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4-min read

OPINION | As Students Become Warriors of Change Amid CAA-NRC Protests, Onus is on Politicians Who're Riding Tigers

Political parties have a huge responsibility as they are riding a tiger if they instigate the students to take a violent path. Guided properly, the youth will emerge as excellent future leaders of India.

Kalyani Shankar |

Updated:January 11, 2020, 9:33 AM IST
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OPINION | As Students Become Warriors of Change Amid CAA-NRC Protests, Onus is on Politicians Who're Riding Tigers
Police stop JNU students who were staging a protest over the hostel fee hike outside the UGC office at ITO in New Delhi, Wednesday, November 13, 2019. (Image: PTI Photo)

Although political parties have organised protests against the CAA-NRC package in several parts of the country, it is the spontaneous response from the students, who are in the forefront, that has unnerved the Centre.

There is no sign that the protests will end soon as the student movement is getting support from many universities, including from some foreign universities after the recent alleged police atrocities on the students in Jamila Milia Islamia and JNU. Even their alumni have come out on the streets.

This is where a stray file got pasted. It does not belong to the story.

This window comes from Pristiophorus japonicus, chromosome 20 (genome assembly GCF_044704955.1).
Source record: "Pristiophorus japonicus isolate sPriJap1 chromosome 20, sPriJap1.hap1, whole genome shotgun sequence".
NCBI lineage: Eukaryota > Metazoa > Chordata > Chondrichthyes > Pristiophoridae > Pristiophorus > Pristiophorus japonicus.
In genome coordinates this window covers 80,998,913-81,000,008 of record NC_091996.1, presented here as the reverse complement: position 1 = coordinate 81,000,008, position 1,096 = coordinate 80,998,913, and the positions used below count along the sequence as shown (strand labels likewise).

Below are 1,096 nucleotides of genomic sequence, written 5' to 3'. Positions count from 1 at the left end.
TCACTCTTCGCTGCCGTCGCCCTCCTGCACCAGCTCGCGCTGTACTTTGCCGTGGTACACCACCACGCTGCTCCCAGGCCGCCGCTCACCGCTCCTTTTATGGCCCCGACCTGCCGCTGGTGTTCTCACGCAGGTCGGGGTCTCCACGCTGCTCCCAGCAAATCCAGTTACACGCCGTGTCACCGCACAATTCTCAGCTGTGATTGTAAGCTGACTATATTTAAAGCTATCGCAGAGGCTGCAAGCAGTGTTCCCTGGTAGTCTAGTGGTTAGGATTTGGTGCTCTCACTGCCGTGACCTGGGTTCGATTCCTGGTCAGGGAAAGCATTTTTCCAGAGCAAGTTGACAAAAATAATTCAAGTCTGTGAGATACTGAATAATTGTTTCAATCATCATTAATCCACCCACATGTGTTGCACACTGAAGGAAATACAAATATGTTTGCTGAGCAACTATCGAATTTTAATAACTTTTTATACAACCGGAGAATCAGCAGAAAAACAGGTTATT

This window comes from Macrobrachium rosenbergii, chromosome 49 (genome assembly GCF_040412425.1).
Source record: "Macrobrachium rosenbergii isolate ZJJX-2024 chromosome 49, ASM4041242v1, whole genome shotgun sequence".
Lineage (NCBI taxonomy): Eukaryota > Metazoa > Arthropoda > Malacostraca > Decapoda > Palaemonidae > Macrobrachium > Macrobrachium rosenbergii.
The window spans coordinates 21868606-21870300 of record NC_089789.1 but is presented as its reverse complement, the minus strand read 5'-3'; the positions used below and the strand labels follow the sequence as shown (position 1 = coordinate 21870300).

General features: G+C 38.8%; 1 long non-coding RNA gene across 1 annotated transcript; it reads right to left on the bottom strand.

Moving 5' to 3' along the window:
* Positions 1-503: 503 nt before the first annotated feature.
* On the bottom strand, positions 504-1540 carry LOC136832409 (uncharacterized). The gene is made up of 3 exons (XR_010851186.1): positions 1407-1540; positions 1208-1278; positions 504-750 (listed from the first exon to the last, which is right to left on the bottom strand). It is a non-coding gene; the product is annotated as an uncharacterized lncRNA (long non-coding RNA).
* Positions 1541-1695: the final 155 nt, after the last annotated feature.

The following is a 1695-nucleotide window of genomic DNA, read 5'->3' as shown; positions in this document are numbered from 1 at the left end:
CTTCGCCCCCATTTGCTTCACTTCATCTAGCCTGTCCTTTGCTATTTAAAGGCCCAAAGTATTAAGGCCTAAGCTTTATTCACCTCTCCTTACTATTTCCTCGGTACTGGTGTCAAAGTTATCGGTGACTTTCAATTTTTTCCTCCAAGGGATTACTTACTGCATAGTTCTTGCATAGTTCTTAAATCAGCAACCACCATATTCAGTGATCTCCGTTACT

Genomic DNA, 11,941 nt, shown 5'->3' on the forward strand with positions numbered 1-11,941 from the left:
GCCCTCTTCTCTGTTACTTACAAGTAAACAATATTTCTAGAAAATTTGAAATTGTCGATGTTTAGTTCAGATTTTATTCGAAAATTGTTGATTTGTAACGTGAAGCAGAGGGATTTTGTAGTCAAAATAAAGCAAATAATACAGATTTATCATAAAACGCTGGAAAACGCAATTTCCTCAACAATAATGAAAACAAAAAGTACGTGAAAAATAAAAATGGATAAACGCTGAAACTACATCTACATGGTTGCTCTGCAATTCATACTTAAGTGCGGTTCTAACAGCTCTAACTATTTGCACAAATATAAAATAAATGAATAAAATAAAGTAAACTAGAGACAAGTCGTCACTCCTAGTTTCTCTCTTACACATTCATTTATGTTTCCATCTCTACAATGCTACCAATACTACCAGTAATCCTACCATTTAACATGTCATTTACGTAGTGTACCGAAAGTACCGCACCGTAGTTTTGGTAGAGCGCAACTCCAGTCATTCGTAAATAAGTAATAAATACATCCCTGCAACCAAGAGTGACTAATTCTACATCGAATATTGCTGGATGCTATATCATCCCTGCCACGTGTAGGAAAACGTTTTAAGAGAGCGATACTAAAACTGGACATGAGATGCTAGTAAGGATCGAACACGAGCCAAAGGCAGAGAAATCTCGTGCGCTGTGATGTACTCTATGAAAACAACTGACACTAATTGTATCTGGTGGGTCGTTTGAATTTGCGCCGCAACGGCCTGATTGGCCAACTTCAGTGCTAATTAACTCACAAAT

At another level, the political parties want to take on the Modi government by using the youth power. In Kerala and West Bengal, the state governments themselves have come out in support of these protesters.

Assam has witnessed violent protests. In other states like Uttar Pradesh, Karnataka and Tamil Nadu, protesters have also shown their might. No doubt that the students are rightly upset about the recent alleged police atrocities but nobody can deny the involvement of the NSUI, SFI and ABVB in these clashes as the cameras reveal their identity.

Why are the political parties trying to use the students? Youth power is globally recognised. Indian youth have never lagged behind when called upon to meet any challenge. They have tremendous energy, few responsibilities and big ambitions. Political parties are largely depending upon the youth for their rallies, processions, sit-ins and gathering to show their strength.

The students can be moulded into any kind of ideology and utilised as a constructive or a destructive force, whichever path the parties want to pursue. Even in present-day politics, many leaders have come from the student movements. To their credit, the Congress has produced many leaders from the Youth Congress, the BJP from the ABVP and the CPI-M from the SFI.

Even the dynasts introduce their children into the youth wing first. Most political parties aspire for a strong youth wing. The BJP has the ABVP; the Congress has the NSUI and the CPI-M the SFI and so on. Even regional parties have youth wings.